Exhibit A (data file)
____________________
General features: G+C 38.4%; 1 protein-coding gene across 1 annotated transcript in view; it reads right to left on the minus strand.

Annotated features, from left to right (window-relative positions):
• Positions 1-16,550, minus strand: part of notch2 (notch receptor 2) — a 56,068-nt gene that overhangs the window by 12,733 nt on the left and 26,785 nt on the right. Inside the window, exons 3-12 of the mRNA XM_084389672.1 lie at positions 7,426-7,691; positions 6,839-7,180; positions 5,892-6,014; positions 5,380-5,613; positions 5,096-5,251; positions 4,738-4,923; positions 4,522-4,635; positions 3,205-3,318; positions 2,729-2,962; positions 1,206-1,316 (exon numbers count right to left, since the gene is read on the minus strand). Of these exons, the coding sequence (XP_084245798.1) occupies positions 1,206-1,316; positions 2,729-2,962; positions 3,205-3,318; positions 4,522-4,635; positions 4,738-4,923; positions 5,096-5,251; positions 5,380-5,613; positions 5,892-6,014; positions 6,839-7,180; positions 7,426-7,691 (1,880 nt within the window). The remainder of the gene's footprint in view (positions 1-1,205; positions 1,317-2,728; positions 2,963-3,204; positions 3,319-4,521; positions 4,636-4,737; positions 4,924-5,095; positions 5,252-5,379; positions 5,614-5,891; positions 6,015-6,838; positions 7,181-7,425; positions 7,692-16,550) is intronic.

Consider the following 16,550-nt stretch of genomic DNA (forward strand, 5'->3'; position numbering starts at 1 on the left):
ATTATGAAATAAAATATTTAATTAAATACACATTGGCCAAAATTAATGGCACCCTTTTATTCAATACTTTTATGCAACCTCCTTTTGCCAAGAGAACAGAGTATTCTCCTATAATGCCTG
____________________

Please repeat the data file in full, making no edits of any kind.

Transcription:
General features: G+C 38.4%; 1 protein-coding gene across 1 annotated transcript in view; it reads right to left on the minus strand.

Annotated features, from left to right (window-relative positions):
• Positions 1-16,550, minus strand: part of notch2 (notch receptor 2) — a 56,068-nt gene that overhangs the window by 12,733 nt on the left and 26,785 nt on the right. Inside the window, exons 3-12 of the mRNA XM_084389672.1 lie at positions 7,426-7,691; positions 6,839-7,180; positions 5,892-6,014; positions 5,380-5,613; positions 5,096-5,251; positions 4,738-4,923; positions 4,522-4,635; positions 3,205-3,318; positions 2,729-2,962; positions 1,206-1,316 (exon numbers count right to left, since the gene is read on the minus strand). Of these exons, the coding sequence (XP_084245798.1) occupies positions 1,206-1,316; positions 2,729-2,962; positions 3,205-3,318; positions 4,522-4,635; positions 4,738-4,923; positions 5,096-5,251; positions 5,380-5,613; positions 5,892-6,014; positions 6,839-7,180; positions 7,426-7,691 (1,880 nt within the window). The remainder of the gene's footprint in view (positions 1-1,205; positions 1,317-2,728; positions 2,963-3,204; positions 3,319-4,521; positions 4,636-4,737; positions 4,924-5,095; positions 5,252-5,379; positions 5,614-5,891; positions 6,015-6,838; positions 7,181-7,425; positions 7,692-16,550) is intronic.

Consider the following 16,550-nt stretch of genomic DNA (forward strand, 5'->3'; position numbering starts at 1 on the left):
ATTATGAAATAAAATATTTAATTAAATACACATTGGCCAAAATTAATGGCACCCTTTTATTCAATACTTTTATGCAACCTCCTTTTGCCAAGAGAACAGAGTATTCTCCTATAATGCCTG